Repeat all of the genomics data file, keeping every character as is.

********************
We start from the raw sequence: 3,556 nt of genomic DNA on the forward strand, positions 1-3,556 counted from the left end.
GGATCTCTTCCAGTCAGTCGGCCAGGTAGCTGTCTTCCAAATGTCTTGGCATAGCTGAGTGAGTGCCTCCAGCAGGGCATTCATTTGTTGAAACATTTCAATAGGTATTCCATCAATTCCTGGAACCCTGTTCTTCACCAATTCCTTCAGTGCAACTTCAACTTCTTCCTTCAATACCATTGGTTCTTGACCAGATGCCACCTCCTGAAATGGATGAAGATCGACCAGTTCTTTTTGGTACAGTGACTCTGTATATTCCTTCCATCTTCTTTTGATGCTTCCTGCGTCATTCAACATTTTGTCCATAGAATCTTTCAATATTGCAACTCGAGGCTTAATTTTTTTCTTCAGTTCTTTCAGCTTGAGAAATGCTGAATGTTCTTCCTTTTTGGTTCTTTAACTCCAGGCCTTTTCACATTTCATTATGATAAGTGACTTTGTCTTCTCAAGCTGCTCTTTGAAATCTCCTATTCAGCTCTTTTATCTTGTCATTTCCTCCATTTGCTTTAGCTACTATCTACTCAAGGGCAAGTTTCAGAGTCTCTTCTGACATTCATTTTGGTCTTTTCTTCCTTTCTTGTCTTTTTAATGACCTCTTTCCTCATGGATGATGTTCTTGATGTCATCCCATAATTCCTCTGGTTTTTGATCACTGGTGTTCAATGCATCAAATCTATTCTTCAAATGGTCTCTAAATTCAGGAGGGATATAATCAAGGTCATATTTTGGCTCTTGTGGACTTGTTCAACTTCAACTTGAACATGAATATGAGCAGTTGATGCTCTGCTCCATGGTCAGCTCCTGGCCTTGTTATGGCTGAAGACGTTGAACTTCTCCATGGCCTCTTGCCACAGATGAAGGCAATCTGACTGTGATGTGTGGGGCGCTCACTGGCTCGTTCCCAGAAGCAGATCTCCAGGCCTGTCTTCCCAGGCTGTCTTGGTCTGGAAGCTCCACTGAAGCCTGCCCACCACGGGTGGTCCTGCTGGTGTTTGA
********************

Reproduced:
We start from the raw sequence: 3,556 nt of genomic DNA on the forward strand, positions 1-3,556 counted from the left end.
GGATCTCTTCCAGTCAGTCGGCCAGGTAGCTGTCTTCCAAATGTCTTGGCATAGCTGAGTGAGTGCCTCCAGCAGGGCATTCATTTGTTGAAACATTTCAATAGGTATTCCATCAATTCCTGGAACCCTGTTCTTCACCAATTCCTTCAGTGCAACTTCAACTTCTTCCTTCAATACCATTGGTTCTTGACCAGATGCCACCTCCTGAAATGGATGAAGATCGACCAGTTCTTTTTGGTACAGTGACTCTGTATATTCCTTCCATCTTCTTTTGATGCTTCCTGCGTCATTCAACATTTTGTCCATAGAATCTTTCAATATTGCAACTCGAGGCTTAATTTTTTTCTTCAGTTCTTTCAGCTTGAGAAATGCTGAATGTTCTTCCTTTTTGGTTCTTTAACTCCAGGCCTTTTCACATTTCATTATGATAAGTGACTTTGTCTTCTCAAGCTGCTCTTTGAAATCTCCTATTCAGCTCTTTTATCTTGTCATTTCCTCCATTTGCTTTAGCTACTATCTACTCAAGGGCAAGTTTCAGAGTCTCTTCTGACATTCATTTTGGTCTTTTCTTCCTTTCTTGTCTTTTTAATGACCTCTTTCCTCATGGATGATGTTCTTGATGTCATCCCATAATTCCTCTGGTTTTTGATCACTGGTGTTCAATGCATCAAATCTATTCTTCAAATGGTCTCTAAATTCAGGAGGGATATAATCAAGGTCATATTTTGGCTCTTGTGGACTTGTTCAACTTCAACTTGAACATGAATATGAGCAGTTGATGCTCTGCTCCATGGTCAGCTCCTGGCCTTGTTATGGCTGAAGACGTTGAACTTCTCCATGGCCTCTTGCCACAGATGAAGGCAATCTGACTGTGATGTGTGGGGCGCTCACTGGCTCGTTCCCAGAAGCAGATCTCCAGGCCTGTCTTCCCAGGCTGTCTTGGTCTGGAAGCTCCACTGAAGCCTGCCCACCACGGGTGGTCCTGCTGGTGTTTGA